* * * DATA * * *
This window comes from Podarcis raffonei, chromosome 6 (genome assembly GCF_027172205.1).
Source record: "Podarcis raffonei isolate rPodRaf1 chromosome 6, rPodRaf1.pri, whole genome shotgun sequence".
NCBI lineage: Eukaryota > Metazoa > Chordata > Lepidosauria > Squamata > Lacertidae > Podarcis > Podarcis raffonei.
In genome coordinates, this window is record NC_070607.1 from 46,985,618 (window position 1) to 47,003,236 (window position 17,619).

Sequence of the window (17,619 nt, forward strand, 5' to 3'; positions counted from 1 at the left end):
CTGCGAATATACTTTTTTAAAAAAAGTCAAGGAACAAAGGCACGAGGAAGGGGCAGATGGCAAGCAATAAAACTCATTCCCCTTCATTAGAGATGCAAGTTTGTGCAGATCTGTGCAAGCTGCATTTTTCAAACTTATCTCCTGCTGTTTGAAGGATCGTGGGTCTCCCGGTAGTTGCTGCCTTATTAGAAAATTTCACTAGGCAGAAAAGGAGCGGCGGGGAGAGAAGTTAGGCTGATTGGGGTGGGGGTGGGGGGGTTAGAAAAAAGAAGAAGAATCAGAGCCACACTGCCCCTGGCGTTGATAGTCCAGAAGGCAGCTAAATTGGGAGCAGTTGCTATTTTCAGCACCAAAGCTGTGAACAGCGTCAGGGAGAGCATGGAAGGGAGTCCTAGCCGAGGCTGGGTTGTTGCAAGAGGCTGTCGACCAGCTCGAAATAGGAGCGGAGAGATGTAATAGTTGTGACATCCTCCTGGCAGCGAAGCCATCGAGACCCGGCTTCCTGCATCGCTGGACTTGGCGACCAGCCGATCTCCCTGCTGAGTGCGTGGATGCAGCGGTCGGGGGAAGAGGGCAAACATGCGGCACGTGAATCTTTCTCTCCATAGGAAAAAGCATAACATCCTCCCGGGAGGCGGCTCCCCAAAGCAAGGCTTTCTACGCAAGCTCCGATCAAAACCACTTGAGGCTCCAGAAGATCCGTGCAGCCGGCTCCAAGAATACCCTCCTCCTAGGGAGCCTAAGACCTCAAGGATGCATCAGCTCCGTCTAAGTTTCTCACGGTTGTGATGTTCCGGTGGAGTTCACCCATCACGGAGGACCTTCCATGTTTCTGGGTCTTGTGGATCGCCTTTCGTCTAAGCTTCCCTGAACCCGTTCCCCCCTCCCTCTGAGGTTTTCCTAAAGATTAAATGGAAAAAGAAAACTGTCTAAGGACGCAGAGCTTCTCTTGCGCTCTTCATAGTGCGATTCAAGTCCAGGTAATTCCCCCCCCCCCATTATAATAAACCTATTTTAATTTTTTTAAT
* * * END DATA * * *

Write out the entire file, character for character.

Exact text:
This window comes from Podarcis raffonei, chromosome 6 (genome assembly GCF_027172205.1).
Source record: "Podarcis raffonei isolate rPodRaf1 chromosome 6, rPodRaf1.pri, whole genome shotgun sequence".
NCBI lineage: Eukaryota > Metazoa > Chordata > Lepidosauria > Squamata > Lacertidae > Podarcis > Podarcis raffonei.
In genome coordinates, this window is record NC_070607.1 from 46,985,618 (window position 1) to 47,003,236 (window position 17,619).

Sequence of the window (17,619 nt, forward strand, 5' to 3'; positions counted from 1 at the left end):
CTGCGAATATACTTTTTTAAAAAAAGTCAAGGAACAAAGGCACGAGGAAGGGGCAGATGGCAAGCAATAAAACTCATTCCCCTTCATTAGAGATGCAAGTTTGTGCAGATCTGTGCAAGCTGCATTTTTCAAACTTATCTCCTGCTGTTTGAAGGATCGTGGGTCTCCCGGTAGTTGCTGCCTTATTAGAAAATTTCACTAGGCAGAAAAGGAGCGGCGGGGAGAGAAGTTAGGCTGATTGGGGTGGGGGTGGGGGGGTTAGAAAAAAGAAGAAGAATCAGAGCCACACTGCCCCTGGCGTTGATAGTCCAGAAGGCAGCTAAATTGGGAGCAGTTGCTATTTTCAGCACCAAAGCTGTGAACAGCGTCAGGGAGAGCATGGAAGGGAGTCCTAGCCGAGGCTGGGTTGTTGCAAGAGGCTGTCGACCAGCTCGAAATAGGAGCGGAGAGATGTAATAGTTGTGACATCCTCCTGGCAGCGAAGCCATCGAGACCCGGCTTCCTGCATCGCTGGACTTGGCGACCAGCCGATCTCCCTGCTGAGTGCGTGGATGCAGCGGTCGGGGGAAGAGGGCAAACATGCGGCACGTGAATCTTTCTCTCCATAGGAAAAAGCATAACATCCTCCCGGGAGGCGGCTCCCCAAAGCAAGGCTTTCTACGCAAGCTCCGATCAAAACCACTTGAGGCTCCAGAAGATCCGTGCAGCCGGCTCCAAGAATACCCTCCTCCTAGGGAGCCTAAGACCTCAAGGATGCATCAGCTCCGTCTAAGTTTCTCACGGTTGTGATGTTCCGGTGGAGTTCACCCATCACGGAGGACCTTCCATGTTTCTGGGTCTTGTGGATCGCCTTTCGTCTAAGCTTCCCTGAACCCGTTCCCCCCTCCCTCTGAGGTTTTCCTAAAGATTAAATGGAAAAAGAAAACTGTCTAAGGACGCAGAGCTTCTCTTGCGCTCTTCATAGTGCGATTCAAGTCCAGGTAATTCCCCCCCCCCCATTATAATAAACCTATTTTAATTTTTTTAAT